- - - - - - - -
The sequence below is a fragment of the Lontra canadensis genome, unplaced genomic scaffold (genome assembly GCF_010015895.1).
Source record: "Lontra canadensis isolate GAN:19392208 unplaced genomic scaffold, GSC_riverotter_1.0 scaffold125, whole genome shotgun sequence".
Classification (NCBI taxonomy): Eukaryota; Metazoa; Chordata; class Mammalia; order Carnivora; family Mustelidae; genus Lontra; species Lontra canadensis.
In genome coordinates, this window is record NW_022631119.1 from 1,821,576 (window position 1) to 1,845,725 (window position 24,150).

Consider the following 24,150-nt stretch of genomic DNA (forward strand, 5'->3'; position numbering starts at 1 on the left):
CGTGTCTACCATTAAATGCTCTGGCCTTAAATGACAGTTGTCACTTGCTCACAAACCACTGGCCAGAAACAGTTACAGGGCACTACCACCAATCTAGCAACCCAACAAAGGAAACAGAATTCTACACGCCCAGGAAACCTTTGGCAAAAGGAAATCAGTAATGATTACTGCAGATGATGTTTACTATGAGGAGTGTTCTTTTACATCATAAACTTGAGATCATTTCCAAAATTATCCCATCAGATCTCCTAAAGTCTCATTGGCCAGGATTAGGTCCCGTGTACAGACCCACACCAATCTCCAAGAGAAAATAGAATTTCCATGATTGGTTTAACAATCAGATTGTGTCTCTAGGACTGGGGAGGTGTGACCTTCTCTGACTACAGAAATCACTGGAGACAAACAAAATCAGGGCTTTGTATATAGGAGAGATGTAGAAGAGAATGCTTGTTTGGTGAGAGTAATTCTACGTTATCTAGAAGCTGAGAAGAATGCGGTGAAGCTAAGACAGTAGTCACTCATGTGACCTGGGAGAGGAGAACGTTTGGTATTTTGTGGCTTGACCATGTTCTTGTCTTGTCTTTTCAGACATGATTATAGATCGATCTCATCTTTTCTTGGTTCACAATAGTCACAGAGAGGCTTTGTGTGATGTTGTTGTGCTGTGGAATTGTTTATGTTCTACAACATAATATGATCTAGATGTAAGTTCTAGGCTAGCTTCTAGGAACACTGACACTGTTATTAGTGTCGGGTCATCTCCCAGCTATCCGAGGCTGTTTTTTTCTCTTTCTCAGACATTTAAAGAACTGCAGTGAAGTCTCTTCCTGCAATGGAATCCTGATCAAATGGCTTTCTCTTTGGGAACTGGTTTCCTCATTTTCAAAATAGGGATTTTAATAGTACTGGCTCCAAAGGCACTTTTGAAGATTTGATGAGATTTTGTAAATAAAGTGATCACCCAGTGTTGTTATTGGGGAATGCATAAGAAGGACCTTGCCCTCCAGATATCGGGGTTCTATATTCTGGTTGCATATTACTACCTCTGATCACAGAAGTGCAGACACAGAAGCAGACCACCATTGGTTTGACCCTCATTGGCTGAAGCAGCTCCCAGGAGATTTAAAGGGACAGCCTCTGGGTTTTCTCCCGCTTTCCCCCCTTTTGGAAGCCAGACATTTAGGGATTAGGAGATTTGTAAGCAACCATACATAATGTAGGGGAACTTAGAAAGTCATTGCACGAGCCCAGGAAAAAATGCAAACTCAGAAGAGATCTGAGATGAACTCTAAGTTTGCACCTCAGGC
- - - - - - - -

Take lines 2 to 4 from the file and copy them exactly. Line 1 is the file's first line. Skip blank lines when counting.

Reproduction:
Source record: "Lontra canadensis isolate GAN:19392208 unplaced genomic scaffold, GSC_riverotter_1.0 scaffold125, whole genome shotgun sequence".
Classification (NCBI taxonomy): Eukaryota; Metazoa; Chordata; class Mammalia; order Carnivora; family Mustelidae; genus Lontra; species Lontra canadensis.
In genome coordinates, this window is record NW_022631119.1 from 1,821,576 (window position 1) to 1,845,725 (window position 24,150).